It is portraying Historical man, that is man after the Fall, but not yet redeemed; this is the world of time and space that we live in. When painting in this tradition, the artist deliberately sets out, therefore, to create the illusion of space, which he can do in a number of ways. One is to draw a scene with conventional perspective (and the icon painter can do the converse by using inverse perspective). However, in order to use either form of perspective, there must be a background scene painted in the area around the main figures onto which the artist would apply them. If there is no background scene, the artist must use other means to control our sense of how the negative space appears, either as a three-dimensional space or as a flat surround in the plane of the painting.
This is done by the choice of medium or media used in the painting; one option is to gild, which always looks flat, as you can see this 12th century Greek icon of Moses at the burning bush.
If the background is painted rather than gilded, then egg tempera, fresco and mosaic always tend to look flat too, whereas oil paint, especially when used for painting shadow, always creates a strong sense of space beyond the plane of the painting.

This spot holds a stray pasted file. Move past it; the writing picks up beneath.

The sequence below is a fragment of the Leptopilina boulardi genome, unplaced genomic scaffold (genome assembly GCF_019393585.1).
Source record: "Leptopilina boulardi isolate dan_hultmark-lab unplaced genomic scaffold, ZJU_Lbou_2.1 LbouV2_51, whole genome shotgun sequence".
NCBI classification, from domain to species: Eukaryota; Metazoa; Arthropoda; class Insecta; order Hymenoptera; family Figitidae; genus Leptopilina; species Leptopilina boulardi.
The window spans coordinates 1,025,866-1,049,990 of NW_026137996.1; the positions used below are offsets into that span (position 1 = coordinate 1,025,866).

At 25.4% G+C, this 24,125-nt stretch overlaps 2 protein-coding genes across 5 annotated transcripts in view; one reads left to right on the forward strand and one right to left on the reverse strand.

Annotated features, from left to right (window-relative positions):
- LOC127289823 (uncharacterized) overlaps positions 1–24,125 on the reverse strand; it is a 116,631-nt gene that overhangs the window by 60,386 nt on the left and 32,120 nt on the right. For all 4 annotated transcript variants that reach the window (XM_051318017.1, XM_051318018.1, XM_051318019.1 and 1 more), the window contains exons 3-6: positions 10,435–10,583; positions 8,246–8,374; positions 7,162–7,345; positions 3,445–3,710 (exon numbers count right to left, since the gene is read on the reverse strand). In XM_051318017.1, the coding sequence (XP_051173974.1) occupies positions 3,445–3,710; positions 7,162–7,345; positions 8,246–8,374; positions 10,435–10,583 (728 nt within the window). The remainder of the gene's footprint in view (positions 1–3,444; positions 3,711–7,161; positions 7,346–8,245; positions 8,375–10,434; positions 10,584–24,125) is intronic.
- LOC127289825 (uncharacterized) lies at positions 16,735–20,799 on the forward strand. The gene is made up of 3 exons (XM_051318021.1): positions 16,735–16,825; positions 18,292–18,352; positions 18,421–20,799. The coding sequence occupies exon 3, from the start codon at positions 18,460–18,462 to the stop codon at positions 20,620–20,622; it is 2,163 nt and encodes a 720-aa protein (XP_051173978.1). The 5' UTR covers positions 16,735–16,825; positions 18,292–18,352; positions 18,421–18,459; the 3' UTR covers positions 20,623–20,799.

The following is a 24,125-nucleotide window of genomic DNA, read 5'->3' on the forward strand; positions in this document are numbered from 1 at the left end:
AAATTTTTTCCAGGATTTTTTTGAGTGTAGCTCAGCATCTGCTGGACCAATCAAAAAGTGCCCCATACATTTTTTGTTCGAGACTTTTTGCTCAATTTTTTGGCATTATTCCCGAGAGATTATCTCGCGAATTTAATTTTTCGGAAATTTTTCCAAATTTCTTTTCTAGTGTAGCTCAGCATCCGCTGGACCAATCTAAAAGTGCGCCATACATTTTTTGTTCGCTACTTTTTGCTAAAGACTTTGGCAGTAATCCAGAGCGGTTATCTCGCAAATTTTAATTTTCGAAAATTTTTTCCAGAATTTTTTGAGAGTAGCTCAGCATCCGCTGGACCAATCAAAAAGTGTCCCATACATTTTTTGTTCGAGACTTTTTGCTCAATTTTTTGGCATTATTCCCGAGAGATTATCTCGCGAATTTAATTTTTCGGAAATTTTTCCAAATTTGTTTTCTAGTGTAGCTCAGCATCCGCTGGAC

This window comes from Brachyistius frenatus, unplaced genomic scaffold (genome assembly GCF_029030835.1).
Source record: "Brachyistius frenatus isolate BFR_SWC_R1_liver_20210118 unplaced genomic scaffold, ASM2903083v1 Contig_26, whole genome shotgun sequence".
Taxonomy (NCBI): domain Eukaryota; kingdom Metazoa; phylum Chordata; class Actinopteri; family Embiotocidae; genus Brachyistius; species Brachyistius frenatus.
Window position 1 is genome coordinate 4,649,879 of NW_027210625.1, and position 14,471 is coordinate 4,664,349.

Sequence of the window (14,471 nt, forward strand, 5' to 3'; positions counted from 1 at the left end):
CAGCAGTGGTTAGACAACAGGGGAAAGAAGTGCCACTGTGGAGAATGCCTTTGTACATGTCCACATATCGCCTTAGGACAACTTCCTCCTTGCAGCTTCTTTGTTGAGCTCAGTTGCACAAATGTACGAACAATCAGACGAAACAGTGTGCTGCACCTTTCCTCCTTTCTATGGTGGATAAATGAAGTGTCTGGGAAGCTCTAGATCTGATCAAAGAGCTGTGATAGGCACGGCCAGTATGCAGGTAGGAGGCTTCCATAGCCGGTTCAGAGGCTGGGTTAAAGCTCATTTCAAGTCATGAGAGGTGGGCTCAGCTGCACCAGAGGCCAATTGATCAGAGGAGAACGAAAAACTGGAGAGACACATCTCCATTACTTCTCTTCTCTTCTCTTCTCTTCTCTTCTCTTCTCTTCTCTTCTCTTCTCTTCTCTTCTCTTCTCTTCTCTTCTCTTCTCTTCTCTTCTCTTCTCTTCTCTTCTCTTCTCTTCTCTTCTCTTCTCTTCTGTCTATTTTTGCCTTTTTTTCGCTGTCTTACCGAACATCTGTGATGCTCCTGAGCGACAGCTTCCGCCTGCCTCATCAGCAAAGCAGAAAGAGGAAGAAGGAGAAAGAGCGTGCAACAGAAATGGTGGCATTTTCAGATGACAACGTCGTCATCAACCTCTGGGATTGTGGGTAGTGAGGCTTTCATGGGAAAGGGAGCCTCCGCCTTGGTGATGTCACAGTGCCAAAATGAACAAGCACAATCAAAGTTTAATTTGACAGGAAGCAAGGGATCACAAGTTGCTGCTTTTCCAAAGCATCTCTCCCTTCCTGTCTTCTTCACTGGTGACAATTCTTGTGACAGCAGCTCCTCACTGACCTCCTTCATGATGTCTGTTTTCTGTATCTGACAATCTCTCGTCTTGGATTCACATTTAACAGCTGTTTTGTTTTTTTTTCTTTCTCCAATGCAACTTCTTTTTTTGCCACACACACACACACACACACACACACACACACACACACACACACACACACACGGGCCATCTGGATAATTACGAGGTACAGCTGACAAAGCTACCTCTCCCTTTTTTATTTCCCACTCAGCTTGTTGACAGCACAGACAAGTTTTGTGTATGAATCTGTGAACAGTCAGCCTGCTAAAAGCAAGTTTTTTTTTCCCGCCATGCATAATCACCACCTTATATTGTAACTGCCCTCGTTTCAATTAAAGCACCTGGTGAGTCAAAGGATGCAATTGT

Just to illustrate, compare the icon above by Gregory Kroug with another work by Bellini, his Sacred Conversation painted in 1490. Neither has scenery around the figures, yet first has a white background that is designed to eliminate as far as possible any sense of space beyond the plane of the painting. Bellini, on the other hand, has painted a dark background that plunges into the depths, and gives a sense of almost infinite space – there is a gaping chasm beyond the figures.
The next painting, done just 4 years before Bellini’s by Carlo Crivelli in 1486, demonstrates why the standard choice of medium became oil rather than egg tempera. In this image of the Annunciation, Crivelli uses single point perspective to create a sense that the pathway on the left is receding far into the distance. The draughtsmanship is fine, but for me the painting just doesn’t work. I have seen the original many times in the National Gallery in London, and every time I am struck by the fact that although the size of the figures in the background and all the perspective lines pointing to them tell me that they are in the distance, they simply don’t look distant, they look small. The reason, I feel, is the medium that Crivelli is using is egg tempera.
Even beyond the choice of medium, there are also ways of manipulating the paint so that it can enhance or reduce the natural look of the paint in this respect. These are called “glazes” and “scumbles.” I do not know for certain, but as far as one can tell from the reproductions, my guess is that this is what Kroug and Bellini were using. Certainly, if I was trying to create the same effect, this is what I would do.
Posted Tuesday, September 20, 2016